Especially when starting out, getting victories quickly is important. If it takes many months to get even one debt paid off, you may become discouraged and give up. I have seen this happen many times.
It’s easy to see debt consolidation as a permanent fix for your financial problems. And that’s how the banks and debt management companies market these products.
But without addressing the underlying reasons for financial problems (overspending, lack of vision, no budget, etc.), the problems can end up getting worse. Six months later, these folks often find themselves in a similar or worse situation because their habits and mentality have not changed.
When using a debt management program, there are also risks that these companies don’t fully disclose to their customers. These companies will frequently allow these accounts to go into collections and they try to negotiate settlements.
But the creditors don’t always want to play ball. I’ve had a number of people come to me over the years because creditors have filed lawsuits for the principal owed, plus interest, penalties, etc. These lawsuits have been small in some cases, less than $5,000, but up to $30,000 in others. It’s not a good place to be.
This type of program can help to stop the bleeding, or at least appear to. But again, this approach does not deal with the deeper problems. The last thing we want is to invest time and money, only for things to end up worse down the line.
My Take on Consolidating Your Debt
If you can’t tell, my view on debt consolidation is more negative than positive. That’s not because I oppose it in theory, but because these programs do not address the underlying problems that cause debt troubles. As a coach, I want to see these problems solved for the long haul, so temporary fixes are generally not my thing.
I have had client situations in which I have suggested a consolidation or balance transfer. But this recommendation has come alongside my guidance, ensuring that my clients do not view the consolidation as a true fix for something that really needs deeper work.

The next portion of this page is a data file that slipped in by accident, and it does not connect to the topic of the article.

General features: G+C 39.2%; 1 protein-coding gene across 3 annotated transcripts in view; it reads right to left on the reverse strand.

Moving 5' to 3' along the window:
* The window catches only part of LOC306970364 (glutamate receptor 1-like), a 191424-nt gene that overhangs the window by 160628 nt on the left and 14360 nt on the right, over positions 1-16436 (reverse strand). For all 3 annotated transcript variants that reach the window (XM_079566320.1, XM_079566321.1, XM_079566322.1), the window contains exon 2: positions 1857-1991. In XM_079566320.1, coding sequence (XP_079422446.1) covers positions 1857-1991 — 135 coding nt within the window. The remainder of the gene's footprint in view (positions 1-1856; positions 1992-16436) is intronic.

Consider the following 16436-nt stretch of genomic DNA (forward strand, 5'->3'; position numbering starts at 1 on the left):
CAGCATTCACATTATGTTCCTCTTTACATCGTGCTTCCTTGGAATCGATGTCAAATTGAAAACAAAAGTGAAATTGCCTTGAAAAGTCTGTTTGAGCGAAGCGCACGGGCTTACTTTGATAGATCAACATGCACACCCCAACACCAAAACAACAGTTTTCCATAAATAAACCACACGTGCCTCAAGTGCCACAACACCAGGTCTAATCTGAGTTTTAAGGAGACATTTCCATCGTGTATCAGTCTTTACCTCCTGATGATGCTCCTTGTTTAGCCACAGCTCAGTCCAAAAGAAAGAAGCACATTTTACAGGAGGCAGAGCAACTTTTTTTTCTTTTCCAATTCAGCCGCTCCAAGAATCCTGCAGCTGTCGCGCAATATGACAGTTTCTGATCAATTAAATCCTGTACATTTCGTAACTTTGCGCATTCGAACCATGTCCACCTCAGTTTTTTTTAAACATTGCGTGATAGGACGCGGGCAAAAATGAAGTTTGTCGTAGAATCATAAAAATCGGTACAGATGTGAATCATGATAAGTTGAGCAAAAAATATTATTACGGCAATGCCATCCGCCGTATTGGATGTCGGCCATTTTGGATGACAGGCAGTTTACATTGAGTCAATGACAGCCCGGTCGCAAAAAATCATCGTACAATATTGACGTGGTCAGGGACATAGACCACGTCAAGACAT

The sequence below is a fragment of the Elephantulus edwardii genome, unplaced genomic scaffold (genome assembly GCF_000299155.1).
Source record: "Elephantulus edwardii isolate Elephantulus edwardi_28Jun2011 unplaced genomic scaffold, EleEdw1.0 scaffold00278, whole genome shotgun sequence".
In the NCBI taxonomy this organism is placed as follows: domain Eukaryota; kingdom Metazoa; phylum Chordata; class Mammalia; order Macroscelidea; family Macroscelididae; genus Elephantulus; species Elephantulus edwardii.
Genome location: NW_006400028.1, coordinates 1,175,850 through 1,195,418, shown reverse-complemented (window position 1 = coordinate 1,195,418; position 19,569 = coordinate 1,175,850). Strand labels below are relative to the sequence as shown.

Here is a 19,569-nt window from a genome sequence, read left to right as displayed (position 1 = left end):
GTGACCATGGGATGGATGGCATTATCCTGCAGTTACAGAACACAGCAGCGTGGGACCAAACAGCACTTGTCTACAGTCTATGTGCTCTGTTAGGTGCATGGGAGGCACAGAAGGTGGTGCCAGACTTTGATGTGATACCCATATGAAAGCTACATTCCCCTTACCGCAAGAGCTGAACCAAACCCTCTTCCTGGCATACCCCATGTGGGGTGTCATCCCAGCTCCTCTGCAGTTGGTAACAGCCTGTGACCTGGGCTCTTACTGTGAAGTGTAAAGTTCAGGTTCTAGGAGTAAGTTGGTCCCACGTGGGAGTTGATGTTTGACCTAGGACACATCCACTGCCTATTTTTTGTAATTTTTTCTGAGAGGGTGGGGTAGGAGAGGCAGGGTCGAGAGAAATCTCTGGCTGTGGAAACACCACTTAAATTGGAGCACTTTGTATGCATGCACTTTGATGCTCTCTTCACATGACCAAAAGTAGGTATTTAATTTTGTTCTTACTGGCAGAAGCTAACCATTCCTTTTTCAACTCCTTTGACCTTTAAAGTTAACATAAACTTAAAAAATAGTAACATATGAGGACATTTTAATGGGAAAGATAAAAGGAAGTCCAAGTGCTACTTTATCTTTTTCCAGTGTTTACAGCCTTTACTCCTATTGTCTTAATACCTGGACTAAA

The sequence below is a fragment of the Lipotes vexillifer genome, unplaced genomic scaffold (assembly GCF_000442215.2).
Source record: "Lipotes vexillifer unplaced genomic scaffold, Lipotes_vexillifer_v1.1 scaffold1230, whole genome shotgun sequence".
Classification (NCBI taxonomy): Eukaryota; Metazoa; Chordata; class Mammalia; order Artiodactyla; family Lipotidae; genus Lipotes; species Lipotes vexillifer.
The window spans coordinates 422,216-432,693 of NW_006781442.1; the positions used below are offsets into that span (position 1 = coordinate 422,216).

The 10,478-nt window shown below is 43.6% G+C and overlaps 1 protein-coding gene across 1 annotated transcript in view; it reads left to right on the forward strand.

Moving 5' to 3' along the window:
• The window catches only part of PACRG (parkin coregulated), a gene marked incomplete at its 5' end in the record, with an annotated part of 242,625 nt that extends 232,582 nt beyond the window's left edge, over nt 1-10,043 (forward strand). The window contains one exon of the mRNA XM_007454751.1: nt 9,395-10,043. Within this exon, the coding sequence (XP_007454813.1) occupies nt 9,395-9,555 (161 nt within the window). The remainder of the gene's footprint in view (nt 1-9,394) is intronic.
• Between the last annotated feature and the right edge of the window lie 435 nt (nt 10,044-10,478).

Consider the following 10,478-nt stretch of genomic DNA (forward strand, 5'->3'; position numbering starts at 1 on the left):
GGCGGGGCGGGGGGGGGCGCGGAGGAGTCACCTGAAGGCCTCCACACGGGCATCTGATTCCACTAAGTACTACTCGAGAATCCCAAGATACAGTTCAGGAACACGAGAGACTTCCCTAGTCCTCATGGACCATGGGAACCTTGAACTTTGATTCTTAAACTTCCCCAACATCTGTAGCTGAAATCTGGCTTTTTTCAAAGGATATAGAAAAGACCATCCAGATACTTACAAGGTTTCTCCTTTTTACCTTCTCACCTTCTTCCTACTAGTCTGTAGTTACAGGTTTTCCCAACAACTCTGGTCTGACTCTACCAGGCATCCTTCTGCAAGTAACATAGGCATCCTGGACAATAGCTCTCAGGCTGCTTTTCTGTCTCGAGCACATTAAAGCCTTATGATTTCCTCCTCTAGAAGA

Personal finance is more about behavior and mentality than math. Consolidation does not address the habits that lead to debt problems. With consolidation, accounts can be brought back to current, interest rates lowered, and payments simplified. That’s all true.
But it’s at the deep level that real financial change takes place. Debt consolidation loans and programs are a superficial fix for a deep-level problem. That’s my main issue with them.
I want the best for you. I want to see you become debt-free and never pay another dime of interest to creditors. Imagine being able to earn interest instead of paying it, making the magic of compound interest work for you.
You can make this happen. But to get there, it will take more than just consolidating your debt. It will take a change of the heart and mind to see that financial freedom is possible. By making voluntary sacrifices, confronting our past, and creating a vision for our future, we can achieve it.
Helping people find financial freedom is my mission. I’m here to help you experience levels of freedom you have never thought were possible. My coaching is something that no debt consolidation loan can offer you—hope, encouragement, and accountability.
My client testimonials speak for themselves. Book your free Discovery Session today to start your journey to financial freedom!